THE Bank of England must be careful not to cause people to doubt its commitment to its inflation target, as it uses the flexibility in its new mandate to help growth, a top policymaker said yesterday.
Martin Weale, a member of the central Bank’s nine-strong Monetary Policy Committee, said policymakers should not be “inflation nutters” who would risk hurting growth in the pursuit of two per cent inflation.
“The correct thing for policymakers to do would be to accept a modest degree of entrenchment of raised inflation expectations as a price worth paying for a smoother output path,” Mr Weale said in a speech in Birmingham yesterday.
At the same time, people might question the Bank’s determination to bring inflation back to target because it has been stubbornly above two per cent for most of the time since the financial crisis, he said.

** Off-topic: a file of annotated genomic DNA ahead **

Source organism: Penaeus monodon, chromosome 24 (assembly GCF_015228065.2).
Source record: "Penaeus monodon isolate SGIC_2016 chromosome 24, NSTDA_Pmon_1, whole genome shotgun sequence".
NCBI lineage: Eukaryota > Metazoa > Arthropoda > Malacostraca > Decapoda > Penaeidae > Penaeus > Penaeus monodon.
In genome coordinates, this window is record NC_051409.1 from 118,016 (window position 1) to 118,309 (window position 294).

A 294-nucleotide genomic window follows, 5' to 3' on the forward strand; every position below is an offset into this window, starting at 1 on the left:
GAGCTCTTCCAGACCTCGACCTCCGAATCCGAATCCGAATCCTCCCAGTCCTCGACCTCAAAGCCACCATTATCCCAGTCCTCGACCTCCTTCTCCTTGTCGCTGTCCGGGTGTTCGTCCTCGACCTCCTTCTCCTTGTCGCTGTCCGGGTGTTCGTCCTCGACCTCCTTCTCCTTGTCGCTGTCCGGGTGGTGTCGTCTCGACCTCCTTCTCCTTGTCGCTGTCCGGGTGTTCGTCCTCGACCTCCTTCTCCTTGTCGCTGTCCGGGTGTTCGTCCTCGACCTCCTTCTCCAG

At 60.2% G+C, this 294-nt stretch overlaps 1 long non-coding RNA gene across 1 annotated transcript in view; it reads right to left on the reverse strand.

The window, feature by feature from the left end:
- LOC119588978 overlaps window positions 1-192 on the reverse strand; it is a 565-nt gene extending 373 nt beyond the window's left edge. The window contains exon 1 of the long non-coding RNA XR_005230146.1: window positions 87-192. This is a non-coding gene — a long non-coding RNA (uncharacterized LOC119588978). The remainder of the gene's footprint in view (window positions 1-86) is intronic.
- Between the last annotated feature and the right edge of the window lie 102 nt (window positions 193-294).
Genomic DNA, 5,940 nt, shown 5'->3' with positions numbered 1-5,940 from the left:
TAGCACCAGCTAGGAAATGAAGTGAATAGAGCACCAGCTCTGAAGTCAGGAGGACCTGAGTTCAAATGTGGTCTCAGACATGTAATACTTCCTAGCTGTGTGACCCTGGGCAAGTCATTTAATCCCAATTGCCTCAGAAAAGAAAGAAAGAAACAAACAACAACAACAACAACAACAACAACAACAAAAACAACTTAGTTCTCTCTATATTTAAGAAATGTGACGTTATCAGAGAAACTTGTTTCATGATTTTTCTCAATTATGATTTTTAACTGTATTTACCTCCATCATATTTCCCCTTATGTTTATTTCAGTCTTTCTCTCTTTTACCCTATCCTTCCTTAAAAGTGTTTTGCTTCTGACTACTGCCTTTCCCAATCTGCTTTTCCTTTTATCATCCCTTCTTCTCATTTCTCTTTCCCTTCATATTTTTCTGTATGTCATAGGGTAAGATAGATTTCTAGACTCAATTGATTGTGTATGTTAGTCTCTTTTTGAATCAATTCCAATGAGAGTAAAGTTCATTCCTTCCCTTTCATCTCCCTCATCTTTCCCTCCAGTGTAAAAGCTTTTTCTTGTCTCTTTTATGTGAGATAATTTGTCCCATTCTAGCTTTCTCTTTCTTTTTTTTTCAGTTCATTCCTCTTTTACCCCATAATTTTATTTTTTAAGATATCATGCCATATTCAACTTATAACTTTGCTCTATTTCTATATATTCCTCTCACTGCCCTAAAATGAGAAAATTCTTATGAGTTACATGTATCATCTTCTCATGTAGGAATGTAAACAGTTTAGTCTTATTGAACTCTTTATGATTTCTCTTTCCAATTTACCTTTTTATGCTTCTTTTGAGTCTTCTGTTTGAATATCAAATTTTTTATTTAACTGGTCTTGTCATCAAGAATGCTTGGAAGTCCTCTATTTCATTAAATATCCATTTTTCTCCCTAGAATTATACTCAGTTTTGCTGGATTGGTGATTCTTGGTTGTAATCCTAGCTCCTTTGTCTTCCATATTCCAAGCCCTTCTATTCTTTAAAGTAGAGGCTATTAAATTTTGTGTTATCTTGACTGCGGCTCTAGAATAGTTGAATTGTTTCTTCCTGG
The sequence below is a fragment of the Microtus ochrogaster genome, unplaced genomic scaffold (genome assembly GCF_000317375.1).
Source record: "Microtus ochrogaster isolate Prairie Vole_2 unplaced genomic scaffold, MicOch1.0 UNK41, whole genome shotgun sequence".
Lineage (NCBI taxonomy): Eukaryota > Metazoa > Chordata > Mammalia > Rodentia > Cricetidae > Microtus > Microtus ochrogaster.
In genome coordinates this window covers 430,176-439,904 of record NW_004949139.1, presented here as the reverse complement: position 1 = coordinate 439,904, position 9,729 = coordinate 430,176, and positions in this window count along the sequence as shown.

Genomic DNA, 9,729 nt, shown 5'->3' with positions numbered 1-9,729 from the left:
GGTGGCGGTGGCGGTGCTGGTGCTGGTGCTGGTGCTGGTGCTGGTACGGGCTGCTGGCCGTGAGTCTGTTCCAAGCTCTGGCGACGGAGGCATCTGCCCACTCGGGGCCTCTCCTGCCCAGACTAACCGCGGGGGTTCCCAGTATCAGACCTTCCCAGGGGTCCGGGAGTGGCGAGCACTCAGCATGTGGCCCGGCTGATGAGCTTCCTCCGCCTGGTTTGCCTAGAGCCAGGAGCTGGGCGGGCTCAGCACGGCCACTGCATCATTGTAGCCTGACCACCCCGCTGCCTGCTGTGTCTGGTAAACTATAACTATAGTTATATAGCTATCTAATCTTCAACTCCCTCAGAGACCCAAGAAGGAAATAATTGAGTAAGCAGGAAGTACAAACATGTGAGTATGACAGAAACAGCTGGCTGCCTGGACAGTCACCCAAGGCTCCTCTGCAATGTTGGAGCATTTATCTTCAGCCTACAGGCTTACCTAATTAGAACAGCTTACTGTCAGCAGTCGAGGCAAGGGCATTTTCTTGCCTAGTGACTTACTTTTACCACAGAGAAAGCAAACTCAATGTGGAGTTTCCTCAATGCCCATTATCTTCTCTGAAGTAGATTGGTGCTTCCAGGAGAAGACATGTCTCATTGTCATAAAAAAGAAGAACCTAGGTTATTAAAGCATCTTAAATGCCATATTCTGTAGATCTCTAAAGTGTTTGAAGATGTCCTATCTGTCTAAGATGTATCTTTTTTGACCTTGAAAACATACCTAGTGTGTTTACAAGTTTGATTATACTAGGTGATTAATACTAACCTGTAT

Mr Weale added: “It is now many years since we experienced the problems caused by unstable and high inflation and inevitably the lessons from that get blunted with the passage of time.
“But the long-term context is certainly one where, without appropriate monetary policy, those problems could return.
“Failure to damp sufficiently any new shock pushing up on inflation would result in inflation expectations becoming more entrenched.
“That, in my view, limits the scope we have to support demand at the current juncture.”
Chancellor George Osborne revised the mandate of the MPC in April, setting out more clearly the trade-offs he expects policymakers to make between their inflation target and helping Britain’s economy to grow more strongly.